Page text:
The gold miners and antique dealers and loggers who dot the sparse foothills of Calaveras County call him simply by his last name: Ng. They snarl as they say it. Wind your way through the county Mark Twain made famous in 1865, and it won’t take long to find someone with a chilling connection to the man they say defamed this place 120 years later.
There’s Danny Schembri at the car shop, who had to plow over the mound of makeshift graves with his tractor. And Mel Schell at the local diner, who considers himself lucky to be alive after he answered an ad that brought him out to the murder scene just a few weeks before the bones and bodies were discovered.
And there’s school superintendent John Brophy’s 17-year-old daughter, who just gave a talk on the gruesome case for an academic decathlon a few months ago, reliving the strange sight of police and media helicopters flying overhead en route to the burial ground.
Old memories--13 years old. But with Charles Ng set to go to trial in two weeks in Orange County for allegedly torturing and murdering a dozen people in one of the state’s most horrific murder sprees, many here see their best chance to finally put the memories to rest.
“It used to be, people thought of Calaveras County and they thought of Mark Twain, frog-jumping and not much else,” said county Administrative Officer Brent Harrington. “But now there’s Charles Ng. . . . It never goes away. It’s absolutely absurd. People just want this to be over.”
The agonizing years of legal delays in trying Ng (pronounced “Eng”), now 37, have only deepened the community’s wounds and fueled its bitterness.
The delays are now notorious, chronicled faithfully by small local papers in the Sierra foothills and blared reproachfully on network TV shows as an outrageous example of a legal system run amok. Some of the victims’ relatives have sat through more than 70 hearings. The death penalty case, which has generated more than six tons of paperwork, is considered one of the longest-running and most expensive in the state’s judicial history.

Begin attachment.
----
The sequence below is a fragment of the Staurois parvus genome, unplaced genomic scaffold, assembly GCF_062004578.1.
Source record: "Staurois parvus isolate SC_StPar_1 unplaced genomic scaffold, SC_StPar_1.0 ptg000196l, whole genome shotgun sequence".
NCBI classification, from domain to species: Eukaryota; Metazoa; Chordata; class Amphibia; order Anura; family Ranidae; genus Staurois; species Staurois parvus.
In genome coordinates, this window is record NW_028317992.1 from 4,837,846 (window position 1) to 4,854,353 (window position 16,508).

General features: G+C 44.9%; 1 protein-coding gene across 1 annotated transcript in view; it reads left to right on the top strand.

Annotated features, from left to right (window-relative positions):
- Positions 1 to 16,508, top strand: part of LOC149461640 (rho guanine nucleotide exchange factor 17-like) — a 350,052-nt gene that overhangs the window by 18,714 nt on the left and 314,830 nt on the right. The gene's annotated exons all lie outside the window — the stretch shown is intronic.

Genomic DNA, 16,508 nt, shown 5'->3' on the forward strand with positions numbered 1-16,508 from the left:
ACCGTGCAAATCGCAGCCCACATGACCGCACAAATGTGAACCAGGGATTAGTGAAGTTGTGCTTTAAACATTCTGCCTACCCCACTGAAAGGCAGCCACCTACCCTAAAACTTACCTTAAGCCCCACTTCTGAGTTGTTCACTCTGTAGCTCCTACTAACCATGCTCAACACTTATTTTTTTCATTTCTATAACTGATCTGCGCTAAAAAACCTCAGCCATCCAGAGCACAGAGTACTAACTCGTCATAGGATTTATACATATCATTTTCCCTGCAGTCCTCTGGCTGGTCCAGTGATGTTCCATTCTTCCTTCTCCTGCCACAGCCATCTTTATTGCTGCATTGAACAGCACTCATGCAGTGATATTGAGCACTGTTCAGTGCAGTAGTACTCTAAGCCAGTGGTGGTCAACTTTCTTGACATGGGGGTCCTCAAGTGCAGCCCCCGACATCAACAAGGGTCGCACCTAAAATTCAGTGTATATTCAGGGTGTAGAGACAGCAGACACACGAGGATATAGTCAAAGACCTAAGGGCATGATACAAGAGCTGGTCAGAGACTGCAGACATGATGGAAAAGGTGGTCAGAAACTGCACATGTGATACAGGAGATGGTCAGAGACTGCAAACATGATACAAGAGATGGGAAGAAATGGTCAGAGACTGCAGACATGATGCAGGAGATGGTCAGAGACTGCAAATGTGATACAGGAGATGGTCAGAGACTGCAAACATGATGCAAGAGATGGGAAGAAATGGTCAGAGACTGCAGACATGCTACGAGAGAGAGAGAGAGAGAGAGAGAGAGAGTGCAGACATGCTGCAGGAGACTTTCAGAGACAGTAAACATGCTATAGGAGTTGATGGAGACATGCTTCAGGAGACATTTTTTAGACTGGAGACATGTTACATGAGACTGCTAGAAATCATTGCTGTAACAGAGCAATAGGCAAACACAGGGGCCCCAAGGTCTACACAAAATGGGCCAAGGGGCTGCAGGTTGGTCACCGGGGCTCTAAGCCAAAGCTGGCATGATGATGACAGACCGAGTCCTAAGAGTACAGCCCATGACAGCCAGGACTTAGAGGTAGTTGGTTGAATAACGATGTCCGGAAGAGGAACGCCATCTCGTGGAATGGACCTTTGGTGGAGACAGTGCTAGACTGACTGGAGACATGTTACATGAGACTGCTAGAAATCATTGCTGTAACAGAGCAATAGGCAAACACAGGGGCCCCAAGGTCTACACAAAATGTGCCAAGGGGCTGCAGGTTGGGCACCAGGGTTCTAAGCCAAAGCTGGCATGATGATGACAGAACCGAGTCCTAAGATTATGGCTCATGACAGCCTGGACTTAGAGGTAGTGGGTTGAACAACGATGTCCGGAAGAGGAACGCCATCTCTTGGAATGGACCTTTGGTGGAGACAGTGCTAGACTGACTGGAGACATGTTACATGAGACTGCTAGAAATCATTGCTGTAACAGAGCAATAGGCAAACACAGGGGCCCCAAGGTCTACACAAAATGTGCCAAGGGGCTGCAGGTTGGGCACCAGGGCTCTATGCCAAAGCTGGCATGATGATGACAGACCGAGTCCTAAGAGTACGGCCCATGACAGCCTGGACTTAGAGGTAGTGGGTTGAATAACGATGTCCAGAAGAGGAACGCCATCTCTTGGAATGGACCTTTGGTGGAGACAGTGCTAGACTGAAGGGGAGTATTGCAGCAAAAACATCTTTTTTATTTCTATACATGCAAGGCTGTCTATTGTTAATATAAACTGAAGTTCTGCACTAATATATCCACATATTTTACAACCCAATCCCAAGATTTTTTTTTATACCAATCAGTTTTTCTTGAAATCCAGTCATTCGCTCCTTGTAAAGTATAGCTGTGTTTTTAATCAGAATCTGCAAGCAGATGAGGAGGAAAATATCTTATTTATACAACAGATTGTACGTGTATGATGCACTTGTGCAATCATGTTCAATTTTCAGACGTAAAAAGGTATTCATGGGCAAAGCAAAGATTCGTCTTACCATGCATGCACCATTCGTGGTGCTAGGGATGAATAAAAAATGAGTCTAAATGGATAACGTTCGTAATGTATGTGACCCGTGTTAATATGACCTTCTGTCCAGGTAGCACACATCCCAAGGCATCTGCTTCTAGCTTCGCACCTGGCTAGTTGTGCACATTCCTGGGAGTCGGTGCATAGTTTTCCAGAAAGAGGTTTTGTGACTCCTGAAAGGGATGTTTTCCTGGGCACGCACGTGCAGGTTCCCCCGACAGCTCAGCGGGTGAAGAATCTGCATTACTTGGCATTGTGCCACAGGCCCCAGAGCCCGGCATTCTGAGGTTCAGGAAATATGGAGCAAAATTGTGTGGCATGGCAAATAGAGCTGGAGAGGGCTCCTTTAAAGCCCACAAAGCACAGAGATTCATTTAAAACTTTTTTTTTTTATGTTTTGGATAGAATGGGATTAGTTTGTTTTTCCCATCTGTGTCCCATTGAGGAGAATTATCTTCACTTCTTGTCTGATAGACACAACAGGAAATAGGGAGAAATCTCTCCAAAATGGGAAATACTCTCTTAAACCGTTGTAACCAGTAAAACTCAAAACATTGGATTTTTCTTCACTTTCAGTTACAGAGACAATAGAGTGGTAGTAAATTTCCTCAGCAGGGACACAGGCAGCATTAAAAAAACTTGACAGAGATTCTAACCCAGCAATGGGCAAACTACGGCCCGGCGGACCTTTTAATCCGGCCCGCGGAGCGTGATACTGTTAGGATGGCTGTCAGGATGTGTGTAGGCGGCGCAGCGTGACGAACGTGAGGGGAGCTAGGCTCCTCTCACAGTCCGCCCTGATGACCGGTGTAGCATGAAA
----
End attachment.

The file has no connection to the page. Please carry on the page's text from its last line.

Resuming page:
The case has been plagued by years-long extradition battles, elaborate security measures, fired defense lawyers, accidentally destroyed evidence and a transfer to Orange County in 1994 because of pretrial publicity in Calaveras County. There has been an endless stream of legal arguments and delays over such mundane issues as the strength of the defendant’s eyeglasses, the temperature of his lunches and his right to practice origami--the Japanese art of paper-folding--in his jail cell.
Justice System Faulted
The laborious case has included all that and more--at a cost to state and Calaveras County taxpayers of $9.5 million and rising--and there are still many here who doubt that it will go to trial this time, no matter what the lawyers say.
“The real injustice here is the justice system,” said Tad Folendorf, mayor of the only incorporated city, Angels Camp, in a rustic county of 36,500. “This should have been over and done with long ago. . . . The drain on public funds, that’s almost a crime in itself.”
The biggest villain here in the Mother Lode region was once a legendary Gold Rush-era robber nicknamed “Black Bart,” a romanticized figure who held up more than two dozen stagecoaches at gunpoint in the late 1800s and sometimes left poems for his victims.
Then came the morbid discoveries of that first week in June 1985. This time, there was nothing romantic about the crimes or the alleged murderers, who authorities said sadistically tortured and killed at least 19 random victims from the Bay Area and the local community before burning and dismembering their bodies and burying them in the accused’s yard.
It was the routine arrest of Ng’s alleged accomplice, Leonard Lake, that set the case in motion. The 39-year-old survivalist was picked up in South San Francisco for stealing a $75 vise from a lumberyard. Once in custody, he swallowed a cyanide pill while police weren’t looking and died a few days later.